No, no, no, no. Every time this man tries to "fix" something, he screws it up worse than what it was. No, I do not want him touching anything. He can be a cheerleader for both causes, but I do not want him directly involved. And on McCain/Feingold, he thinks there is nothing wrong with it, except the 527s, and that only came after the Swift Boat Vets started their campaign against John Kerry. McCain's major reason for going after the 527s is because his longtime friend in the Senate, and fellow Vietnam vet was underfire from people he had served with that questioned his service, his medals, and accomplishments. they ought to know. They were there. But that did not stop McCain from losing his cool over these guys. He railed against them every chance he had. He even called on the president to condemn the ads, which the president refused to do. The president, instead of directly going after the Swift Boat vets instead chose to rail on all 527s, and the rhetoric they were using.

I'll issue my 400th invite to the senator to appear on the program. Perhaps he'll surprise and say yes, but I suspect so long as he keeps MSM fooled, he'll keep fooling himself as well.

There is a reason why Thomas and I listen to Hugh. Actually, there are a couple of reasons. The biggest one is that he does not have McCain on his show. He has Senator John Kyl on. His lack of McCain as a guest was the one thing that sealed Hannity's fate with us, and opened up the door for Hugh. We cannot stand Sean Hannity's reference to John McCain as his "good friend." McCain is an ideological enemy to the GOP who cuddles up to the MSM and liberal Democrats, hoping for some praise frome either one.

Thomas recently picked up Hugh's new book. It is called Painting The Map Red: The Fight To Create A Permanent Republican Majority. I bring this up not simply because I am addressing the points made by Hugh, but also because he has a chapter in his book that is relevant to this situation. The chapter is called "How Big Is This Tent?" and it is referring to the party being under one tent. And obviously, not everyone under that tent is going to be to the right, always. Some will be more moderate, choosing a straight path down the middle of the road, and a few will lean to the left. But, as he points out, those whjo stay firm on the "big issues" should be allowed to stay in the tent.

In that chapter he argues that Senator Lincoln Chafee must go. We agree. He has to. He is never with the GOP on anything that is of vital importance, and he was the only Republican to vote against Samue Alito. Now, there are others we would like to see go, as well. Senator Olympia Snowe, Senator Susan Collins, Senator Lindsey Graham, and Senator Mike DeWine, in addition to Senator John McCain; these people come to mind when it comes time to clean house. And we--Thomas and I--have contended for a long time that McCain should be one of those that must go. Simply put, this man cannot be trusted.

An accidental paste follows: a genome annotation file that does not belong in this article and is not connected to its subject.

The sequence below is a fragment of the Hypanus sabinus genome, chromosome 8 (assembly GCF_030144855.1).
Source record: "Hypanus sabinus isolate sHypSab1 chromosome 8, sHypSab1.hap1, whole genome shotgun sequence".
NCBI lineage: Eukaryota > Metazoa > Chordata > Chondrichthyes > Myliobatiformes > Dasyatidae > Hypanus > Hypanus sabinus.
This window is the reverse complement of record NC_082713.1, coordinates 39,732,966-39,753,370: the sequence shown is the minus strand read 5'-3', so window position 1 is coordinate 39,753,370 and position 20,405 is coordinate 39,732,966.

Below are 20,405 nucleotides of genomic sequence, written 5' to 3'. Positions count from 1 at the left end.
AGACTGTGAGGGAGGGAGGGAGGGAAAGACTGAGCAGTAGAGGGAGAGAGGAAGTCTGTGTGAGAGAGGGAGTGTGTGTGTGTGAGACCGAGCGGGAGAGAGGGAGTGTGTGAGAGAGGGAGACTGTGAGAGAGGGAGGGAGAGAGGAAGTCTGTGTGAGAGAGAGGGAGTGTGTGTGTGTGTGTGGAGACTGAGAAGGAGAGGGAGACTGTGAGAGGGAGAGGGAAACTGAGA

Yes, he voted for the war, yet he later ripped into the president over his strategy, and overstepped his bounds with the new torture legislation. He stood opposed to the president on his tax cuts, claiming that taxes needed to be raised when we started this war. (A history lesson for the esteemed senator from my state: We did not start this war.) He moved to grant himself and thirteen other senators extra-constitutional powers to give their yea or nay on judicial appointees--this is a blatant violation of the Constitutional powers of the president.

The point of this exercise is to show the country that the inevitability that is alluded to today by the Baltimore Sun is false. As one of the most widely recognized names amongst the GOP hopefuls for 2008, McCain could be considered a "front-runner." However, that will fade as he shows he cannot handle the tests that are going to be thrown his way by the likes of Mitt Romney and George Allen. These men were governors of Massachusetts and Virginia, respectively, and they know what it means to make the tough decisions. Over the last ten years, or so, McCain has shown that he is more likely to moderate and negotiate with the Democrats. But if that is his method for dealing with opposition in the Senate, I must question his ability to handle opposition as commander-in-chief. Could we be wrong? Could McCain be a good president? It is possible, as with all things in life, but we are not convinced as things stand now. And should he have another meltdown, like the infamous one in 2000, there is no way he will make it through the primaries to get the nomination of the party for a 2008 run.

The Bunny ;)